Written by: Anthony Hodgson
When attending the 2012 English Haydn Festival I felt that it would be good in future perhaps to add another day so I was very pleased to find that in 2013 this was so.
After two years, chief conductor Anthony Halstead returned, and he impressed greatly through his firm adherence to what nowadays we believe to be 18th-century performing practice. The attractively programmed opening concert included three symphonies that had never before been performed here. First, we heard two very early symphonies: Nos.1 & 37. It is well known that 37 is mis-numbered, and recent researches suggest that it had probably been composed by 1758, with some authorities even suggesting that it may have been Haydn’s first symphony. Number 1 cannot be dated. However, Haydn did believe that it was his initial venture into the symphonic field. All this encouraged Halstead to challenge the audience to give their own opinion, and he warned them that after performing both works he would ask for a show of hands as to which symphony the audience thought was Haydn’s first.
The Symphony in D (No.1 in Hoboken’s listing) was then given a vivid performance. The opening flared into life in a way reminiscent of contemporary symphonies composed at the court in Mannheim. Perhaps the central Andante, scored only for strings and continuo (Halstead directed all the evening’s Symphonies from the harpsichord), reflected the Baroque period, but here was evidence that Haydn, now in his late twenties, had already begun to merit the sobriquet attributed to him in later years of “The Father of the Symphony”. After the delightfully dance-like finale came the strongly contrasting Symphony No.37 in C – one of Haydn’s ‘Festive’ symphonies, incorporating horns in C-alto and timpani, although several recordings undermine Haydn’s adventurousness by employing neither high horns nor timpani, but Halstead is known to be critical of those who would do such a thing. The original first horn was forced to withdraw from the Festival, and with a mere 24 hours to go Paul Lewis was brought in as replacement and with time for only one rehearsal he performed the part immaculately. The music is bright and forceful in outer movements and the orchestra played with verve. The Andante, placed third as sometimes happened in Haydn’s earlier four-movement works, was particularly gracious.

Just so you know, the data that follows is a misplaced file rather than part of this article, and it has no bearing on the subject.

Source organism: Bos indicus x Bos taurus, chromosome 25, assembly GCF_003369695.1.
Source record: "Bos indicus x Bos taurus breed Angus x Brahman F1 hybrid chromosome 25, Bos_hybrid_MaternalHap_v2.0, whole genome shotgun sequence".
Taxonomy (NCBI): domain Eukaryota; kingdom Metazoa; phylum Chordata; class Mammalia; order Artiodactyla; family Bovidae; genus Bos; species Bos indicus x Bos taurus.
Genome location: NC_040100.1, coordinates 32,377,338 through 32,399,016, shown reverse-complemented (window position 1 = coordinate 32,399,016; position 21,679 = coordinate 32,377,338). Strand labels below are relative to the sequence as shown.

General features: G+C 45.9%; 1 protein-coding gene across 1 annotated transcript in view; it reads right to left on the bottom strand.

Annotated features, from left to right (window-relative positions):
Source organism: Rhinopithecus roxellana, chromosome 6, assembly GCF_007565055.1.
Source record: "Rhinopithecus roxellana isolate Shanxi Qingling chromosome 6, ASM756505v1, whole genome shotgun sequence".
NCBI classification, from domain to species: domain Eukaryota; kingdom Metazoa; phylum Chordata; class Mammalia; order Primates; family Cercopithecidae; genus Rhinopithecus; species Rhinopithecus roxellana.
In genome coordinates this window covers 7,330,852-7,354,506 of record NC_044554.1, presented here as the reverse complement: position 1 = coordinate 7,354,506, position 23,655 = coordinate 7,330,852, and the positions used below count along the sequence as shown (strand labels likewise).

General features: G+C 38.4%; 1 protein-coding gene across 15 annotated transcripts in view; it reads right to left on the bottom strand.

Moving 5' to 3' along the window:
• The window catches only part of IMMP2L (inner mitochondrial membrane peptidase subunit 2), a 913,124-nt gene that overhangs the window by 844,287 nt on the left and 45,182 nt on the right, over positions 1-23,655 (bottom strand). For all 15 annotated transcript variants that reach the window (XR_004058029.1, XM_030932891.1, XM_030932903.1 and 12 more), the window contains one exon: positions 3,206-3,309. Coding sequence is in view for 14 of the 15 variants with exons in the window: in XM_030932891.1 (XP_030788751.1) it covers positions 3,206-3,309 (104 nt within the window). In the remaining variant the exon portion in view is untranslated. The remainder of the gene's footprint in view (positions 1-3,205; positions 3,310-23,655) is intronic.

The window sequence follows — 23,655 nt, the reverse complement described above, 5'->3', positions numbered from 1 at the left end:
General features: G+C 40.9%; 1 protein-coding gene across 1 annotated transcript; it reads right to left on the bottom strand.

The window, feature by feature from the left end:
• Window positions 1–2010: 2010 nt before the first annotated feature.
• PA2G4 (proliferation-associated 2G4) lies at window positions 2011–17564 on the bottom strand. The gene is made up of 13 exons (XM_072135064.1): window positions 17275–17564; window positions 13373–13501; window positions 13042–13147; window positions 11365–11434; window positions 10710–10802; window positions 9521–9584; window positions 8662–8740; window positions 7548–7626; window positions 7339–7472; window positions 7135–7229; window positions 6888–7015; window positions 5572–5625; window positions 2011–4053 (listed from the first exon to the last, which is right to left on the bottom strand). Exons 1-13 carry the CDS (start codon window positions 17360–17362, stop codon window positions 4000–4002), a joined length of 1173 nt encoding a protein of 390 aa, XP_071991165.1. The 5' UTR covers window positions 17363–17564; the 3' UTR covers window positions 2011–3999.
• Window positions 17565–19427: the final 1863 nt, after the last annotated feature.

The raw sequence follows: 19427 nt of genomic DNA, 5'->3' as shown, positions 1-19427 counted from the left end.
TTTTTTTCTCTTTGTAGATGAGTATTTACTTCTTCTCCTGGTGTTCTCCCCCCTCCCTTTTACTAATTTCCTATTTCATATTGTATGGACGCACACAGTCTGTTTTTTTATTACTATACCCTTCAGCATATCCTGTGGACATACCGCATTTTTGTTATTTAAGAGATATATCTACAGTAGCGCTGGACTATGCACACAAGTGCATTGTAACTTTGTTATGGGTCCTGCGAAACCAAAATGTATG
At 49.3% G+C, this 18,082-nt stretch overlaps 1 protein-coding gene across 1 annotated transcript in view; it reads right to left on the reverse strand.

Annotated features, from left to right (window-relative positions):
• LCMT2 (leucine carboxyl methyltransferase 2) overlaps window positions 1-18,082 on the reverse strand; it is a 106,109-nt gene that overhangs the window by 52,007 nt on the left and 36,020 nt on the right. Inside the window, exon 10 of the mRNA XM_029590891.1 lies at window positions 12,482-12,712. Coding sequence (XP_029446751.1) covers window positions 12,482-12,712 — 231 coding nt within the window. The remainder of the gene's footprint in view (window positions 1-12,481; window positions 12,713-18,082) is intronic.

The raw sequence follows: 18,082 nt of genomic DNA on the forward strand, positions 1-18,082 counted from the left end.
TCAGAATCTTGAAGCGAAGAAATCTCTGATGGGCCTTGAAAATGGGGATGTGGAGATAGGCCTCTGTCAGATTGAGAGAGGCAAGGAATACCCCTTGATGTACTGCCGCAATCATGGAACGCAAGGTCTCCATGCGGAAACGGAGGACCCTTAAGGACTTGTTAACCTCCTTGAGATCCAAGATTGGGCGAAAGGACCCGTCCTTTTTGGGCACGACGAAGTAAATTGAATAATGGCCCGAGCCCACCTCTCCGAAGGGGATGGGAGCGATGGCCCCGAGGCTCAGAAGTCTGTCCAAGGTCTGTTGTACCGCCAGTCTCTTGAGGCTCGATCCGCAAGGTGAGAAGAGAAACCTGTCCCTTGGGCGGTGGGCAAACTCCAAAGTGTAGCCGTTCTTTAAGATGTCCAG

Now came the time to vote – the printed programme actually gave the date of No.1 as 1759 and that of No. 37 as 1758 but I have never found any documentary evidence to justify 1759 for No.1. Hands were shown and the clear result was that the audience agreed with Haydn’s own opinion and confirmed the D major as the first they believed him to have composed.
This year violinist Simon Standage led the Orchestra but his commitments also included those of soloist and as leader of two String Quartets. Following the two Symphonies he gave an admirably firm and straightforward performance of Viotti’s Violin Concerto No.22; of his 29, it is by far the most well-known. They are said to have influenced Beethoven, who was 15 years Viotti’s junior. Concerto No.22 is notable for its delightful Hungarian-influenced Finale, and it more than deserves its modest popularity; surely some of the other violin concertos could make an occasional appearance?